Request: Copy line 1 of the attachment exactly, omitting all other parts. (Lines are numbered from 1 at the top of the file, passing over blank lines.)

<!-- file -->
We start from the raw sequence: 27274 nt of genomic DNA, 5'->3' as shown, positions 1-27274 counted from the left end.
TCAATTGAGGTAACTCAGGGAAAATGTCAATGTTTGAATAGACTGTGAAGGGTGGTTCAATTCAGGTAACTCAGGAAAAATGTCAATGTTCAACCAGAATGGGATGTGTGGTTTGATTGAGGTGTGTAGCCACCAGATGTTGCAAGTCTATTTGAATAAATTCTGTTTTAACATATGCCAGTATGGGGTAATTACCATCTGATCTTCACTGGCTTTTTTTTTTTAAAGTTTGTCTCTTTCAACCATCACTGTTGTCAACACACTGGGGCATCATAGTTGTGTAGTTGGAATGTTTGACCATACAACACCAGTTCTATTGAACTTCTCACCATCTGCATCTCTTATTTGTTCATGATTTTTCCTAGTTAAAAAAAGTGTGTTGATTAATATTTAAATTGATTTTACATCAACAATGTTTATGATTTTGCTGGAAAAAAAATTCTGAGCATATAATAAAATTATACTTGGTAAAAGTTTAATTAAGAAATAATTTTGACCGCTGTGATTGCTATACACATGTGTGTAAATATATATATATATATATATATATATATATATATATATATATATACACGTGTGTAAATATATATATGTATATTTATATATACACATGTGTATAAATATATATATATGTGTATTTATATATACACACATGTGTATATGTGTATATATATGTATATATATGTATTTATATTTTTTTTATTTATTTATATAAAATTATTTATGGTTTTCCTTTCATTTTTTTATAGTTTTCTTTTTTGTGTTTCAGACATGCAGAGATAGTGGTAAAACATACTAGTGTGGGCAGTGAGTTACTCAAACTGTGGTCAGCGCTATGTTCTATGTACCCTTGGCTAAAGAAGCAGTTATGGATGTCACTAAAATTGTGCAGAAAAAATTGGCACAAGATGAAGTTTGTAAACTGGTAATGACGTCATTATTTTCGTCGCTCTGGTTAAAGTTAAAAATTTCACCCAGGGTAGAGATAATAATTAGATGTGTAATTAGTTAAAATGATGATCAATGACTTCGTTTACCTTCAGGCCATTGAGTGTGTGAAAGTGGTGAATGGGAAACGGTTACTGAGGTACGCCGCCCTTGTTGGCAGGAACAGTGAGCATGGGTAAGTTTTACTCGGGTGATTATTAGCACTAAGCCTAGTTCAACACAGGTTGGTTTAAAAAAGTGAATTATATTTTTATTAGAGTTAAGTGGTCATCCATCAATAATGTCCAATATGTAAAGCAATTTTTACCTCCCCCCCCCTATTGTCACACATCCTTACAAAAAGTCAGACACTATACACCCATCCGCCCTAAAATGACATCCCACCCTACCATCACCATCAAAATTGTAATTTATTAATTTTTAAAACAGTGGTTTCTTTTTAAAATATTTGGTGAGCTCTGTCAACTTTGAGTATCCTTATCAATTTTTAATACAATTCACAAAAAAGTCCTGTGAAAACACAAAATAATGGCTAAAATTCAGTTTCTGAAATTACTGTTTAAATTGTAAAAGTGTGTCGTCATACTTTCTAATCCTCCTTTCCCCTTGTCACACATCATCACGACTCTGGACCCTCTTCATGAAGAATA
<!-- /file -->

We start from the raw sequence: 27274 nt of genomic DNA, 5'->3' as shown, positions 1-27274 counted from the left end.